I’m about to make noises like a dinosaur. I hope you’ll forgive me, but hindsight is 20/20, so I like to look backward before going forward.

I was a little kid in Fort Wayne when stereophonic sound began gaining momentum. I remember the day my dad brought home a state-of-the-art “stereophonic system,” along with every stereophonic recording that was available: a big box of beautiful music on clunky, reel-to-reel tapes.

Dad was excited as he gestured toward the left and the right speakers when different sounds emerged from each of them. It was the coolest thing I’d ever heard. A decade later, FM radio stations began broadcasting rock ’n’ roll in stereophonic sound. It was an Indianapolis station — WNAP — which finally gave me Rock in stereo. I’ll never forget those guys. I was excited, the public was excited, and once advertisers saw significant audience shares, they were anxious to hop on board.

Sirius and XM are rapidly gaining subscribers because they’re offering two things that are exciting and new. First, their experimentation with goofy, eclectic formats is repositioning broadcast radio as being “predictable and lacking variety.” Second, like computers and PDAs and MP3 players and cell phones, their signals are digital.

If ever you’ve heard me, hear me now: Every radio station in America must invest in HD radio today, while there’s still some interest among the receiver manufacturers. Remember when AM stereo came out? We delayed so long in adopting it that the receiver manufacturers finally lost interest and drove the last nail into AM stereo’s coffin? We’ll do that again if we’re not careful.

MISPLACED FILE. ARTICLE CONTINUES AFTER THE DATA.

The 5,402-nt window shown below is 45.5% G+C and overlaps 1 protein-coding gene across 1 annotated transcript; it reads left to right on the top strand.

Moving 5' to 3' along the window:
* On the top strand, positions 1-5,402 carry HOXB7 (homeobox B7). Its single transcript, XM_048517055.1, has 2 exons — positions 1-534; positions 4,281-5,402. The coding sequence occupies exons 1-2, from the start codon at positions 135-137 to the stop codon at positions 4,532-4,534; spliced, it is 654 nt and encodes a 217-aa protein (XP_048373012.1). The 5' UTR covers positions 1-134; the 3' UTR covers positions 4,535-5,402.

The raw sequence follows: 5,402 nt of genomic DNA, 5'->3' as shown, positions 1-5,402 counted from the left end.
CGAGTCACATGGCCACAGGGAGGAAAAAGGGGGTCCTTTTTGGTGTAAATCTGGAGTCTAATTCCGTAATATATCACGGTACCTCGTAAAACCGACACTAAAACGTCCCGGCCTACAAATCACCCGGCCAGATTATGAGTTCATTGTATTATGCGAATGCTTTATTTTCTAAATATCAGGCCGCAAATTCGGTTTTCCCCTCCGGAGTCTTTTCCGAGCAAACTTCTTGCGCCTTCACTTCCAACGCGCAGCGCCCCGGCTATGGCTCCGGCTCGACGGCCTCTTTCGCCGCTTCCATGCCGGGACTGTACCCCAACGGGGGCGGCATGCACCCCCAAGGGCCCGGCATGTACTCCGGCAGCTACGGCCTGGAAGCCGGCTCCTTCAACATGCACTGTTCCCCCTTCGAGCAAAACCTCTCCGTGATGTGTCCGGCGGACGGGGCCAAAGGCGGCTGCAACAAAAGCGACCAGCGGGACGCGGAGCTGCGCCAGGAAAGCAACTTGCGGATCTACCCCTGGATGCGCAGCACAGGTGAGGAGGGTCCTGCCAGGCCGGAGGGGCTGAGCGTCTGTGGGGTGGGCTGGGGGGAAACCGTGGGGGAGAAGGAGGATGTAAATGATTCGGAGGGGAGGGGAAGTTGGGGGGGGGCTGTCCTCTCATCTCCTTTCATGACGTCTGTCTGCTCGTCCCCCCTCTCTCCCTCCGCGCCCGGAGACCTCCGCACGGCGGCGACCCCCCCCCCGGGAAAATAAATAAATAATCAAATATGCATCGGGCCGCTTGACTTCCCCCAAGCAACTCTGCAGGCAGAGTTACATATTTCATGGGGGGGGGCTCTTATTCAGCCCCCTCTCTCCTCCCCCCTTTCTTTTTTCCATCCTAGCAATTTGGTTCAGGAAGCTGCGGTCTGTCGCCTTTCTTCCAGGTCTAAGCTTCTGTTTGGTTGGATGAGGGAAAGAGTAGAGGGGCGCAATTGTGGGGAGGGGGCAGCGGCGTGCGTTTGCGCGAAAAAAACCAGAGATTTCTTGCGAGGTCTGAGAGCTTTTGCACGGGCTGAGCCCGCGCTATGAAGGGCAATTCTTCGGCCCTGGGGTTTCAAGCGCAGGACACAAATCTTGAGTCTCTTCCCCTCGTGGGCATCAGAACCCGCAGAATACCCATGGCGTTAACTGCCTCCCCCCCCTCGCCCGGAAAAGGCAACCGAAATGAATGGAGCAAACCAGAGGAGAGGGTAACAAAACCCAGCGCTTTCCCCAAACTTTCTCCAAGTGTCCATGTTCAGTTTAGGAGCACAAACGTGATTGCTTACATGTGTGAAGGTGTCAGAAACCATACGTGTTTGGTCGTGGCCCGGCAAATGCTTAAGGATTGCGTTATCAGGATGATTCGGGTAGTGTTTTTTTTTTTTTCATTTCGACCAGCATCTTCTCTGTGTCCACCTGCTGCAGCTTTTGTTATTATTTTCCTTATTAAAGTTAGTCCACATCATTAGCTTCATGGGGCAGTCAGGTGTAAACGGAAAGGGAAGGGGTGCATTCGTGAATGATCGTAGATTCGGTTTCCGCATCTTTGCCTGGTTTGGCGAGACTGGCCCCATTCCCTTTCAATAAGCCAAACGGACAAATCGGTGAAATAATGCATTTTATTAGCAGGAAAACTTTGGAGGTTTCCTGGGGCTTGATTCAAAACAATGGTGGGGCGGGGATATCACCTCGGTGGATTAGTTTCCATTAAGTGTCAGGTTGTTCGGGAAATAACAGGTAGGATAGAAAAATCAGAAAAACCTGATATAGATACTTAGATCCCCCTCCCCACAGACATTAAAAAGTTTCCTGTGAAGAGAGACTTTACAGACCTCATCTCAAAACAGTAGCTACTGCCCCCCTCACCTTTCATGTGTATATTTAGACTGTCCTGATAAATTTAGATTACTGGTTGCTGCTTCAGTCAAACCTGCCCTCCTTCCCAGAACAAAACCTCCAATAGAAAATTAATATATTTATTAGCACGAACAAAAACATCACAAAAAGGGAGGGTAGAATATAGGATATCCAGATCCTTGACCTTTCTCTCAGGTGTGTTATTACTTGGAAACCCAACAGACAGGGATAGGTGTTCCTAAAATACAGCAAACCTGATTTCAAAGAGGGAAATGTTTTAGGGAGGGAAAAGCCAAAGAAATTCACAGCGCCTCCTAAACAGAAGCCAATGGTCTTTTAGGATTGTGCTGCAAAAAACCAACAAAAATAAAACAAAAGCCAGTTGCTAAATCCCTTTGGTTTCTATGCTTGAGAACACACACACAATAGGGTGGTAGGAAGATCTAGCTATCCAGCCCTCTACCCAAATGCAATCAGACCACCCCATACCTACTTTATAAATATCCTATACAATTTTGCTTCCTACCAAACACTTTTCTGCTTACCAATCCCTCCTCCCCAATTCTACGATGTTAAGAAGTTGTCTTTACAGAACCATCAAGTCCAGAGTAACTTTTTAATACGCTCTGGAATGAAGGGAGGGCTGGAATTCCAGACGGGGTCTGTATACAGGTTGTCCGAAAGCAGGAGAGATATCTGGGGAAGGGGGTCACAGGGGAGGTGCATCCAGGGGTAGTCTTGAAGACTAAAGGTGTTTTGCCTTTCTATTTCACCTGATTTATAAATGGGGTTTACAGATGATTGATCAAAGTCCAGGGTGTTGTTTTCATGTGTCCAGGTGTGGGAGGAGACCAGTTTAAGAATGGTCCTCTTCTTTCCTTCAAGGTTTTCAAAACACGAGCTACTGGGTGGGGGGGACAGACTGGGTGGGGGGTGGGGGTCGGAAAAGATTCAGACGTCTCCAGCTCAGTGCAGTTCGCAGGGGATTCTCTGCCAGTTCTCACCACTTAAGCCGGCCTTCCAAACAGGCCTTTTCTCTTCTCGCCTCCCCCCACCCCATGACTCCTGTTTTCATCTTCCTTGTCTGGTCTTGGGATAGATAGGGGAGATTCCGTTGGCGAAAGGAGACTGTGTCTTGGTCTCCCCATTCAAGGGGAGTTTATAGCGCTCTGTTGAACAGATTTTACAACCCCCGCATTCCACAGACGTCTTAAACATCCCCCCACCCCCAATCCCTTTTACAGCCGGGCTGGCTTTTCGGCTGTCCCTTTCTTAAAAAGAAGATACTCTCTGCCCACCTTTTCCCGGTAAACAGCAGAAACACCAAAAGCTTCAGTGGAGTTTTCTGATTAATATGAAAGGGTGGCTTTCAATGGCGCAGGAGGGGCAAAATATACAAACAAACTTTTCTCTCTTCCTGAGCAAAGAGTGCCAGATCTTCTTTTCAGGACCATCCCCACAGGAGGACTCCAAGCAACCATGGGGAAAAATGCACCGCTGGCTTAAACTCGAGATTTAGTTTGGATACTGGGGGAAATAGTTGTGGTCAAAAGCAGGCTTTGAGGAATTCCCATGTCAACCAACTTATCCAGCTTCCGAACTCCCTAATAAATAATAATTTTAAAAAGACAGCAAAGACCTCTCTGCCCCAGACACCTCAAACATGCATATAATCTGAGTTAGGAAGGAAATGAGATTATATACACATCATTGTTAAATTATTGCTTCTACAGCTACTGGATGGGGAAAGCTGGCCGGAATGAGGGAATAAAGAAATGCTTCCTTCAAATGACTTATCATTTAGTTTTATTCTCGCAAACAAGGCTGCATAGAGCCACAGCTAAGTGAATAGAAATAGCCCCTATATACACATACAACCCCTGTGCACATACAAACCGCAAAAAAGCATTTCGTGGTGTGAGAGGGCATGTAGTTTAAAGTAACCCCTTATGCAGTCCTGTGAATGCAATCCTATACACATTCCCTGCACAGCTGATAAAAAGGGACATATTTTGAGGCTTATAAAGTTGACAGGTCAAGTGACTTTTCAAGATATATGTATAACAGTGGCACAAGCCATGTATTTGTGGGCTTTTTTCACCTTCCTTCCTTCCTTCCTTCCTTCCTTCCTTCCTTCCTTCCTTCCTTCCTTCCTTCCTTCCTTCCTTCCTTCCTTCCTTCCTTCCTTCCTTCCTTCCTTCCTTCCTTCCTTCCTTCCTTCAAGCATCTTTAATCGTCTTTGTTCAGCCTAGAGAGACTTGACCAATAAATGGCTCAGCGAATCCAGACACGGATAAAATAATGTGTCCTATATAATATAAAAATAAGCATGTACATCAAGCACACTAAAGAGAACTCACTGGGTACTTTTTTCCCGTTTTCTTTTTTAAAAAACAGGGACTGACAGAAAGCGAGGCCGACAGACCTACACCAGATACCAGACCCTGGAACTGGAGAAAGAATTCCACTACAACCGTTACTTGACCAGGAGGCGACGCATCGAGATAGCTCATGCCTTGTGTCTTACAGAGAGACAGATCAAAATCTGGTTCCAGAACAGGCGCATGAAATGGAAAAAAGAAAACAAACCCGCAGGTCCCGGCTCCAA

Even though it’s the essential first step, HD broadcasting alone would merely elevate us to the level of our competitors. What can broadcast radio offer as a selling point that would set us apart and energize America? Consider this:
1. Just about everyone has upgraded his or her home stereo system in recent years to include 5.1 Surround Sound.
2. The record labels are dying to find something that will get people to purchase records again.
3. If radio got with the big labels and convinced them to reissue the top songs in 5.1 Surround, and…
4. If leading stations immediately went digital and began a collaborative, nationwide radio campaign to “Surround yourself with 5.1 DVD RADIO,” people would get enthusiastic again.
5. It would be a brand-new experience for them, and we would have taken a giant step above everyone else.
6. There’s no reason we can’t do this. Nothing stands in our way.
7. I believe that if we don’t seize this opportunity, we’re nuts.

“You’re listening to WYOU in High Definition Surround.” Do this, and radio will become RADIO again.

By B. Eric Rhoads. Published in RADIO INK 12/06/04